In my last year of college, I realized I was nearsighted in one eye. One visit to the optometrist, a free try-on box from Warby Parker, and $200 later, I was outfitted in new glasses.
While working in the office, I wore my glasses 24/7; to avoid the uncomfortable tug of one eye compensating for the other. I noticed the more tired I was, the more noticeable the discomfort in my eyes. Because of my persistent exhaustion, taking my glasses off even momentarily was uncomfortable.
Every since working from home, I’ve barely touched my glasses.
I realized that missing a couple of hours of sleep for one night is not the same as the compounding effect of weeks’ worth of sleep debt, overexercising, and lack of relaxation.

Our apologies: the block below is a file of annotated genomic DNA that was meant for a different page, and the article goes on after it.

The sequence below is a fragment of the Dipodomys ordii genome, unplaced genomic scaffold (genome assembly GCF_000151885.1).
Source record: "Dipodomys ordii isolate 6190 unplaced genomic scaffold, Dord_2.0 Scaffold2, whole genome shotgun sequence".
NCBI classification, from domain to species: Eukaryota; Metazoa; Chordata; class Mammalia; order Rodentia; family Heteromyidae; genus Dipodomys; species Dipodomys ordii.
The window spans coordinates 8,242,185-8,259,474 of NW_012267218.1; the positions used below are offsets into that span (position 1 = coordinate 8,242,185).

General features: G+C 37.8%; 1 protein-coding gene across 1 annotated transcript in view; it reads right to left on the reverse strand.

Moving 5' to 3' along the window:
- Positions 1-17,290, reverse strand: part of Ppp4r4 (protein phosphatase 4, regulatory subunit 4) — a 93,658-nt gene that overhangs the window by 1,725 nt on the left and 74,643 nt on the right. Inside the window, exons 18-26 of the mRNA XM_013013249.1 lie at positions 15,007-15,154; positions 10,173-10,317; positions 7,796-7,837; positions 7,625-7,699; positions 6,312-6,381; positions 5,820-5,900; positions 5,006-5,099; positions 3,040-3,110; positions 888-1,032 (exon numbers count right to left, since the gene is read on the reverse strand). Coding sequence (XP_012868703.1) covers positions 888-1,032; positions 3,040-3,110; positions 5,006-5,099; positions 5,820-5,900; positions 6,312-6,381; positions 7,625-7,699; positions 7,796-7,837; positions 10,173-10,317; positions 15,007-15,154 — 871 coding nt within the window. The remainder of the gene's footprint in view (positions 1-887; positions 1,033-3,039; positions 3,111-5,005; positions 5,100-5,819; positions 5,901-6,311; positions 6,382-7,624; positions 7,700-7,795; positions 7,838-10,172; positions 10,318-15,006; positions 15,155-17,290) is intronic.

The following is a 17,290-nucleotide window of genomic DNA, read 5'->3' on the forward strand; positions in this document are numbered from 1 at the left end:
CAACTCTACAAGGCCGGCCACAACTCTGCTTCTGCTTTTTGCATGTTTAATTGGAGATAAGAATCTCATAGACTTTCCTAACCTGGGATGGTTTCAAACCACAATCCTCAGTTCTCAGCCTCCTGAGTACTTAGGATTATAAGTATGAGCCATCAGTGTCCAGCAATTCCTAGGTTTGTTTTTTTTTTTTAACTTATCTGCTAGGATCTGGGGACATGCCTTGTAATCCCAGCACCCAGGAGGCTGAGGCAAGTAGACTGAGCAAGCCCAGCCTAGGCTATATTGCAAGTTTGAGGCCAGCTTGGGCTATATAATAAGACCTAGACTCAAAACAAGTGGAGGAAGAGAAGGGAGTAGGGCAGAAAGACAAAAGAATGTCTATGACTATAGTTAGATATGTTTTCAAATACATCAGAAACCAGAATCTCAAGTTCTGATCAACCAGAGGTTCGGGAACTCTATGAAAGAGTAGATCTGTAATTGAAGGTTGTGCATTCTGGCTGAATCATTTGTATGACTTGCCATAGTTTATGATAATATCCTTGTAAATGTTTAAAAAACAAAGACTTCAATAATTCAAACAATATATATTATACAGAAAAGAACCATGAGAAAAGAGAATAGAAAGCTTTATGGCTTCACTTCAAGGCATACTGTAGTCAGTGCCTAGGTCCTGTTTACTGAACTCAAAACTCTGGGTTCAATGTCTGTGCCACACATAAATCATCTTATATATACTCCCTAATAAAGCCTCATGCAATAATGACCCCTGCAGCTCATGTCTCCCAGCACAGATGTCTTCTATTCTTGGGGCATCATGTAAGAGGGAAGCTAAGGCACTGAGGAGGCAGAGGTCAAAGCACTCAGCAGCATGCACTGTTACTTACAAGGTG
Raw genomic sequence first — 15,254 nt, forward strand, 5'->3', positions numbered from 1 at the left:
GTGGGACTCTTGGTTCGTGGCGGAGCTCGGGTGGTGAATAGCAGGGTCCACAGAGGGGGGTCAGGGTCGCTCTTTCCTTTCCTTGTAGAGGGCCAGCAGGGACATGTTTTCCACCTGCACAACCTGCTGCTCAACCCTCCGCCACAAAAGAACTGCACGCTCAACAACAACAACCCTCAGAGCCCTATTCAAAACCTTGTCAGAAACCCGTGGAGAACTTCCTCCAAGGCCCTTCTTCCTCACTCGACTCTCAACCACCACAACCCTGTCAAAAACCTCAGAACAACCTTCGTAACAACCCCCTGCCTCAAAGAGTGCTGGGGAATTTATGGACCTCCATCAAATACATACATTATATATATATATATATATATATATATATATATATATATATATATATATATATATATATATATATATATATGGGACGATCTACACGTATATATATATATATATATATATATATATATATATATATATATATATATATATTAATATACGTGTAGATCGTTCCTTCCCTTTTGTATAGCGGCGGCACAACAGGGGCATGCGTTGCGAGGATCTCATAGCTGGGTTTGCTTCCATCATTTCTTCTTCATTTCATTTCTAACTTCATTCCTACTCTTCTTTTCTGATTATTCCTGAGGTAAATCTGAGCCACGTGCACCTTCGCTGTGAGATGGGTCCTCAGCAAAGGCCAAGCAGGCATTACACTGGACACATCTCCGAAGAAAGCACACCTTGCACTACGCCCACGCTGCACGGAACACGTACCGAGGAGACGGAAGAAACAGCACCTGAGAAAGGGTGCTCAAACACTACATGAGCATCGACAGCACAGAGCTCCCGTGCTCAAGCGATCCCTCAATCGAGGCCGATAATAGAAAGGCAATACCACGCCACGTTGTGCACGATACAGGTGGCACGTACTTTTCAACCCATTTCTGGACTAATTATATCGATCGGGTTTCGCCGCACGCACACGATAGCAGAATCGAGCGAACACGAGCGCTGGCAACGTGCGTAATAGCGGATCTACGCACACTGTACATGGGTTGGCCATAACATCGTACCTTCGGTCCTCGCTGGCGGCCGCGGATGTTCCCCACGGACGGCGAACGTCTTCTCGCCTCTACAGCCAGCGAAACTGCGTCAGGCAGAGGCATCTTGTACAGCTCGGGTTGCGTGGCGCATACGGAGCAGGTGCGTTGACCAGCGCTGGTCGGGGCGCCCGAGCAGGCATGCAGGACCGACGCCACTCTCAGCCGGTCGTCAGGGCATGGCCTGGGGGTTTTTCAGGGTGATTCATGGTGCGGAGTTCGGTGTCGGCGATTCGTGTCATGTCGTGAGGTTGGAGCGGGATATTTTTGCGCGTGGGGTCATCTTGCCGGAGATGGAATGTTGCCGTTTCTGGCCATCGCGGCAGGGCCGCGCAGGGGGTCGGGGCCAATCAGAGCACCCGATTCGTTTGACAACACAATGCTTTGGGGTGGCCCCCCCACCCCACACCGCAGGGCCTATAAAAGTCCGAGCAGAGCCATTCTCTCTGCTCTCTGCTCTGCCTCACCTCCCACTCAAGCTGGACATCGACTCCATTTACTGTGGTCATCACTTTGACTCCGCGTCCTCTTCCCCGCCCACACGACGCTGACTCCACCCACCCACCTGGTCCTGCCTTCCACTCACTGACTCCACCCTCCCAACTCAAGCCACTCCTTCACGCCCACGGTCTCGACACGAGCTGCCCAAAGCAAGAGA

Back before The Great Pause, no matter how much I slept, I never felt fully rested. To try and sleep better, I would exercise 6 days a week, which would exhaust my body, but my mind never shut off thinking about to-do lists, work obligations, chores, career anxieties, etc.
I was trapped inside of a drained body and overactive mind.
Since being forced to slow down, I’ve been reminded of what being rested, and peaceful really feels like.
My work obligations didn’t disappear; instead, I learned how to create a healthy separation between my work and my life.
My career anxieties didn’t magically resolve themselves; instead, I created an actionable plan to move towards my goals.
My to-do lists didn’t get thrown out; instead, I filled them with fewer tasks and elevated hobbies and quality time to the same level of importance as work.
There’s really no substitute for peace, and I’m very grateful that 2020 (forcibly) reunited me with mine.